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My current code to the effect of:

if( objectPointer != NULL){
    delete objectPointer;
}

doesn't work because the pointers are getting set to invalid hex numbers by the compiler such as:

  • 0xbaadf00d
  • 0xdeadbeef

etc....

So what's the best way to check for an invalid pointer before trying to delete the object?

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I don't think the compiler is setting the pointer behind your back. Are you initializing objectPointer to 0 when you create it? –  Mark Beckwith Jan 27 '09 at 4:38
    
@Mark - I thought there was a compiler option to automatically initialise memory to a known pattern like 0xdeadbeef (although that may be stack memory, not heap memory in this particular case). –  LeopardSkinPillBoxHat Jan 27 '09 at 4:43
    
@LeopardSkin, you are thinking of visual c++ in debug mode. It has memory patterns fpr all the different types of allocations. –  Evan Teran Jan 27 '09 at 6:13
    
@Hazar: using delete on a NULL pointer is perfectly valid (it's a no-op), don't bother check if it's NULL if you are about to delete it. –  Evan Teran Jan 27 '09 at 6:14
    
@Evan - you're right that you don't need to do a NULL pointer check before the delete, but it is useful to set the pointer to NULL after the delete. –  Ian Hickman Jan 27 '09 at 20:59

6 Answers 6

up vote 28 down vote accepted

Always initialize your pointers to NULL (that is, 0). From http://www.lysator.liu.se/c/c-faq/c-1.html:

A null pointer is conceptually different from an uninitialized pointer. A null pointer is known not to point to any object; an uninitialized pointer might point anywhere.

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You don't need to check for not-NULL when calling delete. It is explicitly defined to do nothing.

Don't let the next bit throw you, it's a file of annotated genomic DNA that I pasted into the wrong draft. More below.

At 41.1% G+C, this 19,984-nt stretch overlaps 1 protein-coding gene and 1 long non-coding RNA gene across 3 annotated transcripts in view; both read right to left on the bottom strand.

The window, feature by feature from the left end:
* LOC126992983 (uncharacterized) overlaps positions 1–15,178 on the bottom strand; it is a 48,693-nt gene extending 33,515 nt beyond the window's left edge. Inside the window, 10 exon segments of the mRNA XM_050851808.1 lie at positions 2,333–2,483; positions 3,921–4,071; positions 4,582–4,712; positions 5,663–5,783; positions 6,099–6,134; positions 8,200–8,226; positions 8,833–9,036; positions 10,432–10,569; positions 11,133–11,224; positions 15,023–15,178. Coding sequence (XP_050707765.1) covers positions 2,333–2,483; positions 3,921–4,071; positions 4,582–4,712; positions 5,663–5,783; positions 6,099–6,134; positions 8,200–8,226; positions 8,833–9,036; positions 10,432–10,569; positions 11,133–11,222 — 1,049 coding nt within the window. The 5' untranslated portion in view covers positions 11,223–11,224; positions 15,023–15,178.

delete NULL; // this is allowed

Any correct code you are writing would not be affected by these weird values the compiler is putting into your uninitialised or already freed memory. It puts those values there in order to help you find bugs. Ergo, you have a bug.

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The best way is setting it to NULL if it doesn't point to anything. Globals, pointers in other namespaces, and local static pointers are automatically initialized to be null pointers. Class members and normal locals should be initialized to NULL manually if you need to test them against NULL (some people like to use 0 instead. Of course, that's fully equivalent).

Then, you can check against NULL, but also can pass the pointer right away to delete, because it won't have any effect to delete a null-pointer (guaranteed by the C++ Standard).

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You're asking the wrong question.
Your pointers should never be getting these values in the first place. you can't rely on the compiler to set an invalid pointer to something. you always need to do it yourself by assigning a NULL to it.

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The best way to "check for an invalid pointer before trying to delete an object", is to never try to delete an object. All calls to delete should be performed in the destructors of objects that own the pointed-to data.

The standard library is full of objects that do such ownership, and so you should almost never need to actually write one yourself. Try unique_ptr, vector, shared_ptr or whichever other container suits your particular needs.

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found this after I had posted as well.

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